Camp Is More Essential Than Ever

This article was adapted for length and content. The full article can be read here.

Camp teaches really well. So well, in fact, that kids have no idea they are learning. Camp is a kid-tested and parent-approved classroom with a curriculum that delivers daily lessons in resilience, diversity, problem-solving, collaboration, communication, flexible thinking and so much more. Camp builds an inclusive community where kids can be confident that they belong, that they will be respected and that they are among friends.

Here are some more lessons that kids learn during camp, that they might not even realize:

Community and Connection

Camp creates a sense of community. It’s the kind of community that is not defined solely by proximity with one another, but rather by genuine connection, shared interests and experiences, a common sense of purpose and respect among its members.

Despite our best efforts, the sense of community and genuine connection that our kids have been able to derive from things like school, religious organizations and sports teams has been greatly diminished in recent months, if not altogether eliminated.

This has left a significant gap in an area that is fundamental to our kids’ sense of social-emotional health and overall wellbeing. At camp, a sense of community and connection is the primary goal. The other learning and social-emotional outcomes of camp are then able to follow organically and seamlessly.

A Sense of Belonging

Think about that feeling in your stomach when you walk into a situation where you just know you don’t belong. If you are like most people, this feeling did not make you want to try something new, openly share something personal, or engage in just about anything that would resemble a pro-social behavior. A sense of belonging is a basic human need and of vital importance during our kids’ developmental years.

When this need is met for our campers, they are more likely to:

  • Have the confidence to try new things
  • Display resilience in the face of adversity
  • Be comfortable being themselves and demonstrate respect for others doing the same
  • Show empathy toward their peers
  • Act selflessly to support the goals and needs of the group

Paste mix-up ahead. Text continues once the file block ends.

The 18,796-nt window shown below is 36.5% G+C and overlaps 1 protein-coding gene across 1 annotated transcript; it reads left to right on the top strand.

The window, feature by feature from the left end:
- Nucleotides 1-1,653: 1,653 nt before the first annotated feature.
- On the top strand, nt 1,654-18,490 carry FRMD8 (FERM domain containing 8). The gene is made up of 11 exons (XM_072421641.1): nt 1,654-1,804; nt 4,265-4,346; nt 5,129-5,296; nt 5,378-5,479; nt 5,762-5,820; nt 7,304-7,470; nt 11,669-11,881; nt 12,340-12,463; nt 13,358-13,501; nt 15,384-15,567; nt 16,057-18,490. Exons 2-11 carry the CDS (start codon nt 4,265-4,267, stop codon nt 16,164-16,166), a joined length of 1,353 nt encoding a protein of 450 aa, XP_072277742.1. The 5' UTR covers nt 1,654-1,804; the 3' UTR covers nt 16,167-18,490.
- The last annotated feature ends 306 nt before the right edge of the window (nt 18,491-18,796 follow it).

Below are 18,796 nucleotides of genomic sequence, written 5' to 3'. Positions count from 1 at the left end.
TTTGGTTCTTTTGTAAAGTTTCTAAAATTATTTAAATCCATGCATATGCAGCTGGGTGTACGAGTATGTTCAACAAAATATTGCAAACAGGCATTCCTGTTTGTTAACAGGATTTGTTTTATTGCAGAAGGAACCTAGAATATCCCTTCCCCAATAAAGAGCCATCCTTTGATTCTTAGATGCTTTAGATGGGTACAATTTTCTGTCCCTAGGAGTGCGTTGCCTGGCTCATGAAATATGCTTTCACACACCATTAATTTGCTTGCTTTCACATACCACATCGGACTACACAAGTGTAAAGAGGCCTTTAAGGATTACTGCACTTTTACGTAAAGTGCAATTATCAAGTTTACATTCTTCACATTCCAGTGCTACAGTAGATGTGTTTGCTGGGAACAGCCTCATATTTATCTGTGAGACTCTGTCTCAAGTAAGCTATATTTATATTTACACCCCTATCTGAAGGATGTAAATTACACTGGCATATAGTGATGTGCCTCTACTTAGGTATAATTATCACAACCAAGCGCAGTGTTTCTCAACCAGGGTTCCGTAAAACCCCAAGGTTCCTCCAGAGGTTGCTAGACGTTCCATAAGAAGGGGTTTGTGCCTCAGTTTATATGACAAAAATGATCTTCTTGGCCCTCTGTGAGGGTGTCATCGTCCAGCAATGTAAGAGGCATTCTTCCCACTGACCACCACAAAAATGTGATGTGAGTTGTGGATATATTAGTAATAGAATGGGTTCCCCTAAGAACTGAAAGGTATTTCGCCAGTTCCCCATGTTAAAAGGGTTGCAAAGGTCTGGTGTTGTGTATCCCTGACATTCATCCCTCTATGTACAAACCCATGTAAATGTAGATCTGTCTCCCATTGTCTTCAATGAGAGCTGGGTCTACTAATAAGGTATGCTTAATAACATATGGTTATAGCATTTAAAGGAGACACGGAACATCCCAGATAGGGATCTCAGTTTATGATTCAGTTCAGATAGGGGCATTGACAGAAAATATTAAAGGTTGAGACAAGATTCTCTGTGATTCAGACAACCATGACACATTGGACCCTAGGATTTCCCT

For young people, a sense of belonging is even more important during periods of transition. Ensuring that our campers feel a sense of belonging is foundational to the camp experience.

Camp staff model and reinforce behaviors that support inclusivity, kindness to others, respect for our differences and empathy toward others.

At camp, not only will your child be made to feel like they belong, but they will be given the tools and opportunity to practice the skills necessary to make others feel the same.

A Growth Mindset

“Love challenges, be intrigued by mistakes, enjoy effort, and keep on learning.”
— Carol Dweck, Professor of Psychology at Stanford University

This quote is the basis for what Carol Dweck and others refer to as a growth mindset. People with a growth mindset believe that their talents, abilities and intelligence can all be developed through effort, persistence and learning. Camp is a perfect environment for supporting and developing a growth mindset.

Campers are encouraged to stretch themselves outside of their comfort zones, be comfortable making mistakes, persevere when things don’t go their way and celebrate the success of others. Through the camp experience, kids learn that things don’t always go your way, failures are a normal part of life and learning, being resilient leads to success, and it is smart to ask for help from others.

We have all experienced setbacks and challenges over the past few months. Chances are, the next few months may include more of the same. A growth mindset can help our kids better manage the emotional toll that this can have and come out stronger on the other side.

Reprinted from Camping Magazine by permission of the American Camp Association; ©2021 by the American Camping Association, Inc. This article was shortened for length and content, and the full article can be read at

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